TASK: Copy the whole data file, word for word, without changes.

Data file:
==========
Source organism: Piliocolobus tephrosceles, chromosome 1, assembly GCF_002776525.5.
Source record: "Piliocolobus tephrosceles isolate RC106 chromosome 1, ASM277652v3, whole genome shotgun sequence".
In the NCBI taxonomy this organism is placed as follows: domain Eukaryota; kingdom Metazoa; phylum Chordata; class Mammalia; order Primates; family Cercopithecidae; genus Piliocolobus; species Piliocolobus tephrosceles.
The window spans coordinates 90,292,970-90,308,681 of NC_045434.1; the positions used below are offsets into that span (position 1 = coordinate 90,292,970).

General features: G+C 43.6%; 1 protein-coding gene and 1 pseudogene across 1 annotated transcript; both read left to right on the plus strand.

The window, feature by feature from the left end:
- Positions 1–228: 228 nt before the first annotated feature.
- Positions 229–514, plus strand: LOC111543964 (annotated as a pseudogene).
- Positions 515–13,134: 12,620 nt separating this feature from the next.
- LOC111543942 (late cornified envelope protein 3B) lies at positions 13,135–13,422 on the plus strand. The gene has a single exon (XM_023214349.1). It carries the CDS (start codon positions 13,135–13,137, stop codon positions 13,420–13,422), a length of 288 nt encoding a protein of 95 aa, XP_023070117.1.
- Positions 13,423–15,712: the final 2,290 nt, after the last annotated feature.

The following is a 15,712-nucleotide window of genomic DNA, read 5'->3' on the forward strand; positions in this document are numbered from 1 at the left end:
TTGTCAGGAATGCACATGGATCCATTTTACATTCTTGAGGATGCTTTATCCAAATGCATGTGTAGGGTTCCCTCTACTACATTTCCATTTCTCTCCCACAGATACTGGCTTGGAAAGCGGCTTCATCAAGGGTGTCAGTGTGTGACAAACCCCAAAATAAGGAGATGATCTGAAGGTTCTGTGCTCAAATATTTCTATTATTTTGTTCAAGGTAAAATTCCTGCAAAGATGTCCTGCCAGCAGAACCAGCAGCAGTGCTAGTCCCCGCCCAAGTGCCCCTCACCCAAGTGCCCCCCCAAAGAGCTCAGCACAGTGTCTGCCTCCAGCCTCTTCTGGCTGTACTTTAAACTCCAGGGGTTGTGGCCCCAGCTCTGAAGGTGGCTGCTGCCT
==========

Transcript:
Source organism: Piliocolobus tephrosceles, chromosome 1, assembly GCF_002776525.5.
Source record: "Piliocolobus tephrosceles isolate RC106 chromosome 1, ASM277652v3, whole genome shotgun sequence".
In the NCBI taxonomy this organism is placed as follows: domain Eukaryota; kingdom Metazoa; phylum Chordata; class Mammalia; order Primates; family Cercopithecidae; genus Piliocolobus; species Piliocolobus tephrosceles.
The window spans coordinates 90,292,970-90,308,681 of NC_045434.1; the positions used below are offsets into that span (position 1 = coordinate 90,292,970).

General features: G+C 43.6%; 1 protein-coding gene and 1 pseudogene across 1 annotated transcript; both read left to right on the plus strand.

The window, feature by feature from the left end:
- Positions 1–228: 228 nt before the first annotated feature.
- Positions 229–514, plus strand: LOC111543964 (annotated as a pseudogene).
- Positions 515–13,134: 12,620 nt separating this feature from the next.
- LOC111543942 (late cornified envelope protein 3B) lies at positions 13,135–13,422 on the plus strand. The gene has a single exon (XM_023214349.1). It carries the CDS (start codon positions 13,135–13,137, stop codon positions 13,420–13,422), a length of 288 nt encoding a protein of 95 aa, XP_023070117.1.
- Positions 13,423–15,712: the final 2,290 nt, after the last annotated feature.

The following is a 15,712-nucleotide window of genomic DNA, read 5'->3' on the forward strand; positions in this document are numbered from 1 at the left end:
TTGTCAGGAATGCACATGGATCCATTTTACATTCTTGAGGATGCTTTATCCAAATGCATGTGTAGGGTTCCCTCTACTACATTTCCATTTCTCTCCCACAGATACTGGCTTGGAAAGCGGCTTCATCAAGGGTGTCAGTGTGTGACAAACCCCAAAATAAGGAGATGATCTGAAGGTTCTGTGCTCAAATATTTCTATTATTTTGTTCAAGGTAAAATTCCTGCAAAGATGTCCTGCCAGCAGAACCAGCAGCAGTGCTAGTCCCCGCCCAAGTGCCCCTCACCCAAGTGCCCCCCCAAAGAGCTCAGCACAGTGTCTGCCTCCAGCCTCTTCTGGCTGTACTTTAAACTCCAGGGGTTGTGGCCCCAGCTCTGAAGGTGGCTGCTGCCT